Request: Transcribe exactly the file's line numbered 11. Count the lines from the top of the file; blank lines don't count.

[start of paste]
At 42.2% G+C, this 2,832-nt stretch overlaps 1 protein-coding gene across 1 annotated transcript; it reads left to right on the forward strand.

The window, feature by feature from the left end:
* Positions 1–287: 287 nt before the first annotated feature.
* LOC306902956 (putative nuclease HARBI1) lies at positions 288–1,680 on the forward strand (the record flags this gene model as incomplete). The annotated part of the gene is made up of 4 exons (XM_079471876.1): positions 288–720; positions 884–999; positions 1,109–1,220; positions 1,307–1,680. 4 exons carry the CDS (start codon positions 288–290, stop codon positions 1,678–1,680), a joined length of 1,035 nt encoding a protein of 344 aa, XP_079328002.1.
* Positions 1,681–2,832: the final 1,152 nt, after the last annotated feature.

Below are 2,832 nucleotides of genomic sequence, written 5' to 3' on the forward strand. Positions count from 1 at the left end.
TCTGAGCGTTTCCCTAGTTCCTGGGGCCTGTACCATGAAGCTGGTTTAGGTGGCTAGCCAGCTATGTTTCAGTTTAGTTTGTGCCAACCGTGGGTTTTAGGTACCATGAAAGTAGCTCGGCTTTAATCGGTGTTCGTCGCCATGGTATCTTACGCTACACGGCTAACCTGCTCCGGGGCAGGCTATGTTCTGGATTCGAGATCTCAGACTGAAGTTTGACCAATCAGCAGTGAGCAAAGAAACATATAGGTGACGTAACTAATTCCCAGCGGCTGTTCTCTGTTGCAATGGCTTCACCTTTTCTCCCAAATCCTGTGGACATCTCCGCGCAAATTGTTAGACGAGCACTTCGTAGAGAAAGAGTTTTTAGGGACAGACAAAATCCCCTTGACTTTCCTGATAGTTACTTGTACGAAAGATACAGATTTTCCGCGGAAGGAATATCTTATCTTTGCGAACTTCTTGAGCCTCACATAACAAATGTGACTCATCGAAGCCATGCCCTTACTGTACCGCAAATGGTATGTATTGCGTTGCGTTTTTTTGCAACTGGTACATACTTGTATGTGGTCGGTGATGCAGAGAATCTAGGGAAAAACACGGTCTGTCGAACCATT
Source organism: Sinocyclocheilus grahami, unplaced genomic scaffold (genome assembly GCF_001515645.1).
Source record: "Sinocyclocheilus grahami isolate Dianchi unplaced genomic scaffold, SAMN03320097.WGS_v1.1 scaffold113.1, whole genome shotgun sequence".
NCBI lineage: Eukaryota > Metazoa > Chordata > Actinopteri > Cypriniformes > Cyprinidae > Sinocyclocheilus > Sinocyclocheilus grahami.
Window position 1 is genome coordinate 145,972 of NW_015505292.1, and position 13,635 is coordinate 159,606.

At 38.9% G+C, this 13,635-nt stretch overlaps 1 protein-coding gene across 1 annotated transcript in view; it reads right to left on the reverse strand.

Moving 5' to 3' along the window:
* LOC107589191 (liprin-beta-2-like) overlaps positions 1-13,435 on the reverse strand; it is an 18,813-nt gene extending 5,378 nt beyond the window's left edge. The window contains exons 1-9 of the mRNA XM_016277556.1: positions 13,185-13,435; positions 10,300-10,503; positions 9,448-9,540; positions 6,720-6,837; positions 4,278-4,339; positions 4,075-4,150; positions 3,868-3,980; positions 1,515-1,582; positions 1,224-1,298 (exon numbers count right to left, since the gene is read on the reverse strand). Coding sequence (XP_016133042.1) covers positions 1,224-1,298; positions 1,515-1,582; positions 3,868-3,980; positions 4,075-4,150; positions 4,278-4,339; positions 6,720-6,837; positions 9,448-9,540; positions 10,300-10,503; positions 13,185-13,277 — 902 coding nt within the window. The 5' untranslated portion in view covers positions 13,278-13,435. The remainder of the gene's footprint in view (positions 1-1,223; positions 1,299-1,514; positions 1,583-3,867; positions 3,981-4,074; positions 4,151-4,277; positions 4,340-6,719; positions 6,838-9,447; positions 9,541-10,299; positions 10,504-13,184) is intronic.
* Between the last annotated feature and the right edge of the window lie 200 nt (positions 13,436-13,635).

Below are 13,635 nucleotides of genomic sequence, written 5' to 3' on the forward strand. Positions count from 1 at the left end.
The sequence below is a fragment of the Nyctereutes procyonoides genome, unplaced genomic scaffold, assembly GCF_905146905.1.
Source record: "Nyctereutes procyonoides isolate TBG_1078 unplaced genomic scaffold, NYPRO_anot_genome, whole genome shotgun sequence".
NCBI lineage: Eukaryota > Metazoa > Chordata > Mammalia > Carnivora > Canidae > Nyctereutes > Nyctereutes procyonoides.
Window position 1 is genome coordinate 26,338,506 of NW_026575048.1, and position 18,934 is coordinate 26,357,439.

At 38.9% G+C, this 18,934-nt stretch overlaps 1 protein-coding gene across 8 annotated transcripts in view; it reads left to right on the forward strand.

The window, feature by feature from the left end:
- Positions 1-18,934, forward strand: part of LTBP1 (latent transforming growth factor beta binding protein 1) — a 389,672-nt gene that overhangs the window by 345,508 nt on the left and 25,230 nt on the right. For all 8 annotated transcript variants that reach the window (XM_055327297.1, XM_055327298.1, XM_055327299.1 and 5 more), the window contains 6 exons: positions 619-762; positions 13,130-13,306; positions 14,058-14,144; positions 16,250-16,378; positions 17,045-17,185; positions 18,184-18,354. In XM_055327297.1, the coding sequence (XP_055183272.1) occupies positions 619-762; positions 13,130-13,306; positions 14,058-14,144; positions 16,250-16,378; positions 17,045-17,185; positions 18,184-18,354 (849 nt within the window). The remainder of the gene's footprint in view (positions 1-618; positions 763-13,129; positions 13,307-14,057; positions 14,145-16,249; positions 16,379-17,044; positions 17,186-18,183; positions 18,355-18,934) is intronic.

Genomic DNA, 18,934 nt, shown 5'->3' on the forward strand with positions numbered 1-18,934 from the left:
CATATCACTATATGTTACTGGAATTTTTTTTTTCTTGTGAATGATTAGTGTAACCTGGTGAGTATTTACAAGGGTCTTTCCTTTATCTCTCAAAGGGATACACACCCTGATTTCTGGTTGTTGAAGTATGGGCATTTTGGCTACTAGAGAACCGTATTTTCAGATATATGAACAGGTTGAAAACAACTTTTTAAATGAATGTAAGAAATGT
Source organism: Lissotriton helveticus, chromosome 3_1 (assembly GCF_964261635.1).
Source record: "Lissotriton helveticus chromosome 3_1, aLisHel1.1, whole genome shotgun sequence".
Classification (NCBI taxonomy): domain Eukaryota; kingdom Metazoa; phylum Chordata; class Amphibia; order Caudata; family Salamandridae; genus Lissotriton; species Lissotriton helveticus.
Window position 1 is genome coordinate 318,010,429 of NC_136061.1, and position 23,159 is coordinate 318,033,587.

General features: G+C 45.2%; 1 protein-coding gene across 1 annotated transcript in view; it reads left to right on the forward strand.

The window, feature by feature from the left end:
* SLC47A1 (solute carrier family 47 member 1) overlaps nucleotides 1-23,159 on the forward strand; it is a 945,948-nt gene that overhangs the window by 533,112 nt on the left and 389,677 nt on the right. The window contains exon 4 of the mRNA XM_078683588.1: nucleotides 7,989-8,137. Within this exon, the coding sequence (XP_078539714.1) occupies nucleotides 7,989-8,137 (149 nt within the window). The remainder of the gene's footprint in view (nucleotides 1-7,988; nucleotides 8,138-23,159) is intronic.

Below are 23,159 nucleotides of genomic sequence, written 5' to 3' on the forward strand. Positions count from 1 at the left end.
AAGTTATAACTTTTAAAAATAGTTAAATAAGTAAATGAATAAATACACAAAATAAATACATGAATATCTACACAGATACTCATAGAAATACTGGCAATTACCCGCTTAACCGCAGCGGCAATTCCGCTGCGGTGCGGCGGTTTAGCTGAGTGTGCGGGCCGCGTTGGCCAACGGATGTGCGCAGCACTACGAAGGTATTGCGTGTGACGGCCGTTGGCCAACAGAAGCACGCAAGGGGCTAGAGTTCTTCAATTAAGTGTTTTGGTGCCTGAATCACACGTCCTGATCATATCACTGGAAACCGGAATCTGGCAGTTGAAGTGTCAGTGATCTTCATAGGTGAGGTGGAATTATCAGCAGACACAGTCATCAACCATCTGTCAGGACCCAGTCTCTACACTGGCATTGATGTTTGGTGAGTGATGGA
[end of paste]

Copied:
Window position 1 is genome coordinate 145,972 of NW_015505292.1, and position 13,635 is coordinate 159,606.